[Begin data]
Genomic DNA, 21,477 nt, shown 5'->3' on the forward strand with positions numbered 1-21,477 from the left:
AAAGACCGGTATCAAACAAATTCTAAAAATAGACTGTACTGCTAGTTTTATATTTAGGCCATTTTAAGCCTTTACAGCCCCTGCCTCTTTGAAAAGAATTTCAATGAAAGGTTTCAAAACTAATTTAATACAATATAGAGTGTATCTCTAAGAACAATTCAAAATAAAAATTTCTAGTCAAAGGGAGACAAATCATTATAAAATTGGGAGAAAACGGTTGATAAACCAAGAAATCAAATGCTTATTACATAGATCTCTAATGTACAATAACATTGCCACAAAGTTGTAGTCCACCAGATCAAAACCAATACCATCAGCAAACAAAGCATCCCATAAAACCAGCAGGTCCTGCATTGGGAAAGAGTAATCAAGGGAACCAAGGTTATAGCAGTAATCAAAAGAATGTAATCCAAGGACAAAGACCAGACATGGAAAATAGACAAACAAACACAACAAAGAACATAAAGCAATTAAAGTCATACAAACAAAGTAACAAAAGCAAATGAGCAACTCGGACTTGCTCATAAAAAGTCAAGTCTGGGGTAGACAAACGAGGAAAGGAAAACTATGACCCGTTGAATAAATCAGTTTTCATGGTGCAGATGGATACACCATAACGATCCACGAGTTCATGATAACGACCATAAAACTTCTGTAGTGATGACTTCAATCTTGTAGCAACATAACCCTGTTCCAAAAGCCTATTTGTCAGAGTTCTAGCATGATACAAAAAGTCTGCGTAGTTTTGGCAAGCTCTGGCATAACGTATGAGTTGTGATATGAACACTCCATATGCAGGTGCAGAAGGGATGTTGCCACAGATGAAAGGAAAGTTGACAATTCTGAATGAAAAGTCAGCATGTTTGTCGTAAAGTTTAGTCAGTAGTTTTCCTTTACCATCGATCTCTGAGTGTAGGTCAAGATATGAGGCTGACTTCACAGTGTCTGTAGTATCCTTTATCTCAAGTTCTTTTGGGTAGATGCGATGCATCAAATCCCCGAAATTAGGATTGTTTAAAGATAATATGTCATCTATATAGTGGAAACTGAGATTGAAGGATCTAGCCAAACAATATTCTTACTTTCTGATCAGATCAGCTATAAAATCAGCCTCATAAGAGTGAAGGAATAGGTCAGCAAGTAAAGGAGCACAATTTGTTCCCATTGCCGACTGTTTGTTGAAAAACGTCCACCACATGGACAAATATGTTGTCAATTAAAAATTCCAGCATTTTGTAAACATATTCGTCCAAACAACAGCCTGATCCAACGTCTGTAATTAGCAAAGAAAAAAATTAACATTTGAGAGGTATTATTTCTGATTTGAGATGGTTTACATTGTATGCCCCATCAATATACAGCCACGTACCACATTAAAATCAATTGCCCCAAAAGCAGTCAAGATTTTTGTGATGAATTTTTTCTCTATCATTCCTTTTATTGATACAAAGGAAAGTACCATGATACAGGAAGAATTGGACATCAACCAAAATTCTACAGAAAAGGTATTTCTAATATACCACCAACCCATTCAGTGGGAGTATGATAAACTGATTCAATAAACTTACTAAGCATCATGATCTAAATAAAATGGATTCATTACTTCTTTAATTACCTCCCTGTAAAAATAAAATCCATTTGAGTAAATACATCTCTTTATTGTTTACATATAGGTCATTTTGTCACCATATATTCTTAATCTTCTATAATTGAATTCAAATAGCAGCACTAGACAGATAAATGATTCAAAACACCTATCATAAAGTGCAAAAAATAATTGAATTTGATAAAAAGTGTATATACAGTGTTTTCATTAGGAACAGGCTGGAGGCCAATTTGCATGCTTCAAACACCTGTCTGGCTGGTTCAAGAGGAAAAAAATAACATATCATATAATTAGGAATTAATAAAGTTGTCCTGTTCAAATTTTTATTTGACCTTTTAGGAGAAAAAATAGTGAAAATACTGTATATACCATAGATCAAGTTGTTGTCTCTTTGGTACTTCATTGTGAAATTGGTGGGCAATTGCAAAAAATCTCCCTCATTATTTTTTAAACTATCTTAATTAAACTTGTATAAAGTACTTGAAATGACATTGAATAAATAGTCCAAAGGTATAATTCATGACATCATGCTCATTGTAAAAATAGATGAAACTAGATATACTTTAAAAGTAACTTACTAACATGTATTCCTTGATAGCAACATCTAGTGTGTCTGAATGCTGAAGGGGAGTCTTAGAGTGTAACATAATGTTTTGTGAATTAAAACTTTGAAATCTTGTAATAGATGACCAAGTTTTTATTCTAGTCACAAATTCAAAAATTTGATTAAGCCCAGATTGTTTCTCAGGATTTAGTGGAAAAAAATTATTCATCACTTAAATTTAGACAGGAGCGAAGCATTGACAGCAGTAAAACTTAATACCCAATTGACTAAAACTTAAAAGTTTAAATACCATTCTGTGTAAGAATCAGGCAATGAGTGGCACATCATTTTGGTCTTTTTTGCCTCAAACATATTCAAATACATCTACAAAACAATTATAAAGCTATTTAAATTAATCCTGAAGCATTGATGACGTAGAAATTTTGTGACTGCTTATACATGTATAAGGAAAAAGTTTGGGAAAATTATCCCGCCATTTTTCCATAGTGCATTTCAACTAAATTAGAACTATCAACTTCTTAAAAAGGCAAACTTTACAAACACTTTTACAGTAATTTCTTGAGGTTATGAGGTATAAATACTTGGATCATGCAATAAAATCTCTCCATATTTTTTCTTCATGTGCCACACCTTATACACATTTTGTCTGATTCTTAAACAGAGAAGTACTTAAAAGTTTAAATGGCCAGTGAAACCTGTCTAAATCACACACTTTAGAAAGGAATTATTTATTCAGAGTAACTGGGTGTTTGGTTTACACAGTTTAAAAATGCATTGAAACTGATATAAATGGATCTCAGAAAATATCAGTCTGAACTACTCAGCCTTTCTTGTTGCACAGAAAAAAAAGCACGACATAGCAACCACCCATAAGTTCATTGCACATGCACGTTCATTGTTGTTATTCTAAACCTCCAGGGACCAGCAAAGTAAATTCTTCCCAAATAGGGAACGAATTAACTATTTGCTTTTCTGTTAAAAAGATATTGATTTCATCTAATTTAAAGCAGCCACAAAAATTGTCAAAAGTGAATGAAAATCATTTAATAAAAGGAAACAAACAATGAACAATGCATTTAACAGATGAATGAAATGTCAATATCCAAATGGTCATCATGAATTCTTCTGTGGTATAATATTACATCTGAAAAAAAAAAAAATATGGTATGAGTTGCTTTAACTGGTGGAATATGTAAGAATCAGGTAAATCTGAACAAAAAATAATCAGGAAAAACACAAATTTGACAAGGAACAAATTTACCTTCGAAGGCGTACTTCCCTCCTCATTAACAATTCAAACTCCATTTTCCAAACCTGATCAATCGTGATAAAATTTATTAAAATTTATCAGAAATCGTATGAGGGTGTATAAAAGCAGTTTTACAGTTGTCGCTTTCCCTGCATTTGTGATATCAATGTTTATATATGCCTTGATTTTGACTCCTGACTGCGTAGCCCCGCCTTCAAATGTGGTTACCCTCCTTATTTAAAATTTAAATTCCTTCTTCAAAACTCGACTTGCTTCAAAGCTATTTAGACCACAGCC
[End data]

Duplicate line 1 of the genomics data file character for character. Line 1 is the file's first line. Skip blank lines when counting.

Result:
Genomic DNA, 21,477 nt, shown 5'->3' on the forward strand with positions numbered 1-21,477 from the left: